How do I find out if a name is available in a given state?

This article applies to startups incorporated in Delaware registering to do business in other states.

Most startups will need to register to do business in states other than Delaware. This process is also known as foreign qualification. To get an idea about whether your startup’s name is available in a given state, you can use that state’s online business search tool. Getting information about name availability before registering to do business may save you time and extra work. If you try to register with a name that is already taken, your application might be rejected and you may be responsible for resubmission fees.

Other considerations besides name availability may impact your company’s ability to register with a given name. Each state has its own naming rules, and these often vary from state to state. For example, words that are restricted in New York may be allowed in Delaware. If you try to register to do business with a name that violates a state’s rules, your application might be delayed or rejected.

State Search Tools

Most states offer an online business search tool. Note that many of these search tools do not operate at all hours, and some states may only provide more detailed information for a fee. We’ve compiled some tips to help you use these tools effectively:

  1. If a state has a specific search tool for name availability, always use that over a search tool for looking up information about business entities.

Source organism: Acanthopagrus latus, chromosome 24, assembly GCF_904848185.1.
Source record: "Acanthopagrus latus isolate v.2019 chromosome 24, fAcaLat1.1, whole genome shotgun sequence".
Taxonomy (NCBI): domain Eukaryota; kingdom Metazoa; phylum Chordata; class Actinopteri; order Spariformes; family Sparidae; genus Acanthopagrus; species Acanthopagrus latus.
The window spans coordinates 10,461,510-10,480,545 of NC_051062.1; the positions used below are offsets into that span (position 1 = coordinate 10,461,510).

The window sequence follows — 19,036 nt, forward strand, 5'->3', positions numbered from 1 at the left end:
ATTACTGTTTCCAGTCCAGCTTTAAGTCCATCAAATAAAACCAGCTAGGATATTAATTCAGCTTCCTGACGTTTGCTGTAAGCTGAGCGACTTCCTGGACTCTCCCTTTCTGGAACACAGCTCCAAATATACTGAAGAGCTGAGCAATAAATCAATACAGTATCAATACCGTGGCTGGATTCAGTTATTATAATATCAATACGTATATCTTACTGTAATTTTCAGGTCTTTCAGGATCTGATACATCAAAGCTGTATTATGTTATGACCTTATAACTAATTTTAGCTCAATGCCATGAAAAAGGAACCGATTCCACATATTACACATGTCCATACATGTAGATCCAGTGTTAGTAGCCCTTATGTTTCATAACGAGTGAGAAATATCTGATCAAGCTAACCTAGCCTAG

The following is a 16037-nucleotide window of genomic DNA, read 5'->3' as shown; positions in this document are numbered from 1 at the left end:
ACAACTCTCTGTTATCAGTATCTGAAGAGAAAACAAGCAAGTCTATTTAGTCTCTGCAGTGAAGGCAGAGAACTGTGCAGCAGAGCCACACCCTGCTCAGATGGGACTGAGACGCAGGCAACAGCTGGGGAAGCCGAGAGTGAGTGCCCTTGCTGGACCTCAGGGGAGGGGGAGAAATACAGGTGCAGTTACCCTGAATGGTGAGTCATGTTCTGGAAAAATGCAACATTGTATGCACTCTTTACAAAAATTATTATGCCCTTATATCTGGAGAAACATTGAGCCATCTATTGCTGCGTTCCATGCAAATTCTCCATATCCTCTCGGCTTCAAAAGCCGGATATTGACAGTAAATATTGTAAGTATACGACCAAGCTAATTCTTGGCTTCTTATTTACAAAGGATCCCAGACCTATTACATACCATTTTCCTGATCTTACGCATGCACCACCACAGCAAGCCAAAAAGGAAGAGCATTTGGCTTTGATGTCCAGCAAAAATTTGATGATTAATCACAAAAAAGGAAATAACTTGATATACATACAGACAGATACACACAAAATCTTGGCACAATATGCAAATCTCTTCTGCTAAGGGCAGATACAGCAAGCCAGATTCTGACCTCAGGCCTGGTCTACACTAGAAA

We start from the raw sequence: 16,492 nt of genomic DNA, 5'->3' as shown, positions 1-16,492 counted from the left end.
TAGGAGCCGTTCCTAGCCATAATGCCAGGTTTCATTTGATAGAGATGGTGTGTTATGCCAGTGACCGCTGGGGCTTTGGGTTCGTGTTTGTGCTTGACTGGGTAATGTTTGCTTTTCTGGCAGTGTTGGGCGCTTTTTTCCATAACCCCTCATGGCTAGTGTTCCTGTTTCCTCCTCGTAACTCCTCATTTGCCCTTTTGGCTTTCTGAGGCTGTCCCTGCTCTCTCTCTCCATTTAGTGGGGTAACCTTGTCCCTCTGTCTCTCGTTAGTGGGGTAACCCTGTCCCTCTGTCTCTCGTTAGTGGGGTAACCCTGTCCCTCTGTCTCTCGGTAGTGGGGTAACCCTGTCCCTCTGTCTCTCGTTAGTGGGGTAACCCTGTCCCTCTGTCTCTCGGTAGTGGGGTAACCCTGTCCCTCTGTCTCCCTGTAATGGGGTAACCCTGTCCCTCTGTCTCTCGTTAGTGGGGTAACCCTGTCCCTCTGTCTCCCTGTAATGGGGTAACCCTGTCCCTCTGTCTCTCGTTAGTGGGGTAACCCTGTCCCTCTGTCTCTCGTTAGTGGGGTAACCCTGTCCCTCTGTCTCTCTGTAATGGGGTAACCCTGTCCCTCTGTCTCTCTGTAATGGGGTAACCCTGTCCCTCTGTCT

2. In addition to corporations, search the database for LLCs, partnerships, and other types of entities, if the search tool offers those options. Your name shouldn’t conflict with any existing entity, regardless of type.

  3. Be aware that a state’s online search tool, especially one that is not specific to name availability, may not always be accurate about whether a name is available.

  4. Your desired name may still be available if a search for the name you want returns:

    • Record not found,
    • a status of "Forfeited", "Dissolved", or "Surrendered",
    • or something similar.

We've compiled a list of these state search tools below:

Other Naming Rules

Rules for corporate names vary from state to state. Each state determines for itself which specific words and which types of words (for example, profane words) are restricted from use in entity names. If you try to foreign qualify with a name that violates one of these rules, your application may be delayed or rejected. Some states may allow the use of restricted words if you obtain approval from specific government departments or offices.

We’ve included some naming rules for California and New York below, since they are the states where startups most frequently register to do business. For other states, you can generally find information about naming rules on their websites.

Naming Rules in New York

If you want to foreign qualify in New York, you can see their list of restricted words here. The list indicates what entity types each restriction applies to and which department you should contact to obtain approval.

Naming Rules in California

If you want to foreign qualify in California, you can review their rules for corporate names here.

Note that in California, if your corporation’s name conflicts with another business, you can still foreign qualify under an assumed name in most cases.

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